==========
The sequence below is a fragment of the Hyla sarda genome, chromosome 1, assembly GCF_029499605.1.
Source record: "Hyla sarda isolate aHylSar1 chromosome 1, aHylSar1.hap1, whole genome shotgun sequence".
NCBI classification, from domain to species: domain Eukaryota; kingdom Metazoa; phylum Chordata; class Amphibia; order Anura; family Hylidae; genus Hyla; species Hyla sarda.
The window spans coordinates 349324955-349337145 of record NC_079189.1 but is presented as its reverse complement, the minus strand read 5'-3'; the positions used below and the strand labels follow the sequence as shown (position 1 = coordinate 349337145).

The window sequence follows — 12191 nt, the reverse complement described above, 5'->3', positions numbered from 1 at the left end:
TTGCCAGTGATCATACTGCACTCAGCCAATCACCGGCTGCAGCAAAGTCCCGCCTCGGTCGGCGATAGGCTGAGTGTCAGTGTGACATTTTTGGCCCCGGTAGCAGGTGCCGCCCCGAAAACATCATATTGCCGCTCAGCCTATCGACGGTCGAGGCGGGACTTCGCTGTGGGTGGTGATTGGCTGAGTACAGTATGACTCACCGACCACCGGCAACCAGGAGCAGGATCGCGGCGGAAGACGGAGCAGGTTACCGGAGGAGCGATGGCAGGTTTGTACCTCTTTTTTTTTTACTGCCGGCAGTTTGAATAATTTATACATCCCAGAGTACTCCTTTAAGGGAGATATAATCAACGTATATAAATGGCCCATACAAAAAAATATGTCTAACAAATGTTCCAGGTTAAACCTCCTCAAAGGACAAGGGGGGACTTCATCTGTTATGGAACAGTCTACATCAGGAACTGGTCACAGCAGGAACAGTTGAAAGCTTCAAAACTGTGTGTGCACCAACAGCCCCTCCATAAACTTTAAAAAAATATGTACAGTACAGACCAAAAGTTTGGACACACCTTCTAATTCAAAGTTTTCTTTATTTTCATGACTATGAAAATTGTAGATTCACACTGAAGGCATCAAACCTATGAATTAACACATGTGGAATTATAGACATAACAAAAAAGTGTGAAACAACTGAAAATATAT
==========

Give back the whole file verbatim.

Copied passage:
The sequence below is a fragment of the Hyla sarda genome, chromosome 1, assembly GCF_029499605.1.
Source record: "Hyla sarda isolate aHylSar1 chromosome 1, aHylSar1.hap1, whole genome shotgun sequence".
NCBI classification, from domain to species: domain Eukaryota; kingdom Metazoa; phylum Chordata; class Amphibia; order Anura; family Hylidae; genus Hyla; species Hyla sarda.
The window spans coordinates 349324955-349337145 of record NC_079189.1 but is presented as its reverse complement, the minus strand read 5'-3'; the positions used below and the strand labels follow the sequence as shown (position 1 = coordinate 349337145).

The window sequence follows — 12191 nt, the reverse complement described above, 5'->3', positions numbered from 1 at the left end:
TTGCCAGTGATCATACTGCACTCAGCCAATCACCGGCTGCAGCAAAGTCCCGCCTCGGTCGGCGATAGGCTGAGTGTCAGTGTGACATTTTTGGCCCCGGTAGCAGGTGCCGCCCCGAAAACATCATATTGCCGCTCAGCCTATCGACGGTCGAGGCGGGACTTCGCTGTGGGTGGTGATTGGCTGAGTACAGTATGACTCACCGACCACCGGCAACCAGGAGCAGGATCGCGGCGGAAGACGGAGCAGGTTACCGGAGGAGCGATGGCAGGTTTGTACCTCTTTTTTTTTTACTGCCGGCAGTTTGAATAATTTATACATCCCAGAGTACTCCTTTAAGGGAGATATAATCAACGTATATAAATGGCCCATACAAAAAAATATGTCTAACAAATGTTCCAGGTTAAACCTCCTCAAAGGACAAGGGGGGACTTCATCTGTTATGGAACAGTCTACATCAGGAACTGGTCACAGCAGGAACAGTTGAAAGCTTCAAAACTGTGTGTGCACCAACAGCCCCTCCATAAACTTTAAAAAAATATGTACAGTACAGACCAAAAGTTTGGACACACCTTCTAATTCAAAGTTTTCTTTATTTTCATGACTATGAAAATTGTAGATTCACACTGAAGGCATCAAACCTATGAATTAACACATGTGGAATTATAGACATAACAAAAAAGTGTGAAACAACTGAAAATATAT